Tonight at my church’s service, we had a band perform of several from my Sunday School class along with our minister of music. I like them really. They’re a good band. Music’s not my thing really, but I can enjoy it. However, I listen closely to lyrics in songs and watch to see if there’s anything I think is a bit off.
We were listening to a song they were doing about Jesus coming to one’s rescue. I do agree with that concept. Jesus is the deliverer of our souls. However, I was a bit concerned when I got to the passage with them saying “This world has nothing for me. I will follow you.” I understand the sentiment, but I think it’s wrong.
I think it’s a far difference from songs like “I’d rather have Jesus than silver and gold.” I would hope that we’d all agree with those. I would also say that I would hope that I would. For the record, I do think we can have too much bravado in our devotion to Christ and then fall like Simon Peter did.
Does this world really have nothing for us? This seems to be more of a gnostic idea that there’s nothing good in the material world. In fact, passages like 1 Tim. 6:17 indicate quite clearly that God does create a lot of good in this world and the verse specifically says they’re for our enjoyment, and the context is on worldly wealth.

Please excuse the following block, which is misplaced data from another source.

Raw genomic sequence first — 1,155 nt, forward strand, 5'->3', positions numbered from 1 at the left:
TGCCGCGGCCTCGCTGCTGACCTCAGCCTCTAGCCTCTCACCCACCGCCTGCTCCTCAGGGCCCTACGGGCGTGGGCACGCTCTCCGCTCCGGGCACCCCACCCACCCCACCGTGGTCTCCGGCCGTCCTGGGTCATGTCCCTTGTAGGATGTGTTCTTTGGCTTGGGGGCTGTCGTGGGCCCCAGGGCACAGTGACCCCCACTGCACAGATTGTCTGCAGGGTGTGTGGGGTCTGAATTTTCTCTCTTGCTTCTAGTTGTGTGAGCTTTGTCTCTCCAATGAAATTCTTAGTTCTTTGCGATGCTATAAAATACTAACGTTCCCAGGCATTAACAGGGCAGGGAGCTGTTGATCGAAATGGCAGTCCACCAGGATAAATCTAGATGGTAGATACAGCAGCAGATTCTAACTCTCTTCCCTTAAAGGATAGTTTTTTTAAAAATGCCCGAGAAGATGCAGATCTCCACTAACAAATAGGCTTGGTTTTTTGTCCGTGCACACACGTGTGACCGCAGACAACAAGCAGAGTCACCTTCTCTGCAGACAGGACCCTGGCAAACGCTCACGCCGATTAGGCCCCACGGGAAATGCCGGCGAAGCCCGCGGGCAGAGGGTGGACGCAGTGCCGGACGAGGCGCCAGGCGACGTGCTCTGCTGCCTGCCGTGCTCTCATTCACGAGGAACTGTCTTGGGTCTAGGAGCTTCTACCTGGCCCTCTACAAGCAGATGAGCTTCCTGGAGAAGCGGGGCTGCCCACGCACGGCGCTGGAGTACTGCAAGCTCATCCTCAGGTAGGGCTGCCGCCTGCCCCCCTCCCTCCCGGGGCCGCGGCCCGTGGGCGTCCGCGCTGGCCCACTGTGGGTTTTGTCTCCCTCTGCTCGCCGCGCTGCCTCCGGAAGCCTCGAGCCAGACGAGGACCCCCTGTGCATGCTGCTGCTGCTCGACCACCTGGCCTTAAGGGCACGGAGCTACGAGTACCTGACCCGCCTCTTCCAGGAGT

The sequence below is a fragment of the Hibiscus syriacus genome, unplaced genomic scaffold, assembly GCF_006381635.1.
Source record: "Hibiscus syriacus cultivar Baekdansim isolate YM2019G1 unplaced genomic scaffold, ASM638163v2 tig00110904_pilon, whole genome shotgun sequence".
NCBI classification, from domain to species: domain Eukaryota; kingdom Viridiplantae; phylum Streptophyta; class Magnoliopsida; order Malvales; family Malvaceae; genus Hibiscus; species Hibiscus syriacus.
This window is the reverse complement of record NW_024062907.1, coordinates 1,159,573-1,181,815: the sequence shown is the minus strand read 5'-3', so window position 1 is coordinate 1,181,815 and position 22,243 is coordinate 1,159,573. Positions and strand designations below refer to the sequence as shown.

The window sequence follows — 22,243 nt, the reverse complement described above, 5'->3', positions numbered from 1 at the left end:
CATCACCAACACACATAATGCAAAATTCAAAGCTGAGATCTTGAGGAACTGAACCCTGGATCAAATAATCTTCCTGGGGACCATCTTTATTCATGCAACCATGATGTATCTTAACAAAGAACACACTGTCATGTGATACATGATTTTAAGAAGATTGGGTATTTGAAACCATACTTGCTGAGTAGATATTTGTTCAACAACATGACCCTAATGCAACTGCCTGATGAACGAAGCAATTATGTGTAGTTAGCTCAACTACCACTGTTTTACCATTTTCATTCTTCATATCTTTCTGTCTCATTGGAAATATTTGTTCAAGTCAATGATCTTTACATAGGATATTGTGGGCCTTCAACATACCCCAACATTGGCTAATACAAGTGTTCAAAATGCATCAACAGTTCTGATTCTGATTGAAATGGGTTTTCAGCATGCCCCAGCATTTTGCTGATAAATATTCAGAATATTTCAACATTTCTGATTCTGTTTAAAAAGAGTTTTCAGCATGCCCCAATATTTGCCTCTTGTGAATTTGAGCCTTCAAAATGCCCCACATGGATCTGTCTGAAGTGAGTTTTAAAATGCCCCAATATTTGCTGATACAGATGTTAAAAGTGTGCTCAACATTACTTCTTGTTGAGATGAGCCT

I get more concerned over this seeing as I’m now reading a book by Os Guinness. “Fit Bodies, Fat Minds: Why Evangelicals Don’t Think And What To Do About It.” Guinness mentions many things that are good in themselves, but they have sadly produced an anti-intellectual climate.
This seems common in our era when we can replace devotion with truth. If someone is so devoted in their walk, then their views must be true. Not so. There are devoted Christians on each side of many issues. This kind of thinking can lead to what Greg Koukl says from Francis Beckwith. When you argue with other Christians, if they can’t win with logic, they’ll trump you with spirituality.
The truth is that this world does have a lot of good things. In fact, these good things speak of the nature of God. It is his creation and it is all meant to reveal him. If we walk outside our doors and do not see God, we need to adjust our vision. Nay. If we look at anything and do not see God, we need to adjust our vision. I even remember an IM conversation with someone a long time ago where the nature of an IM was used to explain why God gave us his message in Scripture. God is there if we will only look for him.
This is also the reverse to the problem of evil. G.K. Chesterton said that he’d explain the problem of evil to his opponents as soon as they explained the problem of pleasure. Atheologians seem to enjoy having Christians explain all the evil if there is an all-good and all-powerful God. How come they’re not asked to explain all the good if all is just from random chaos?
Do I need Jesus to come to my rescue? Yep. Would I rather have him than silver or gold? I hope so. However, I will not deny the good things that he created and I intend to honor him in this world by enjoying them.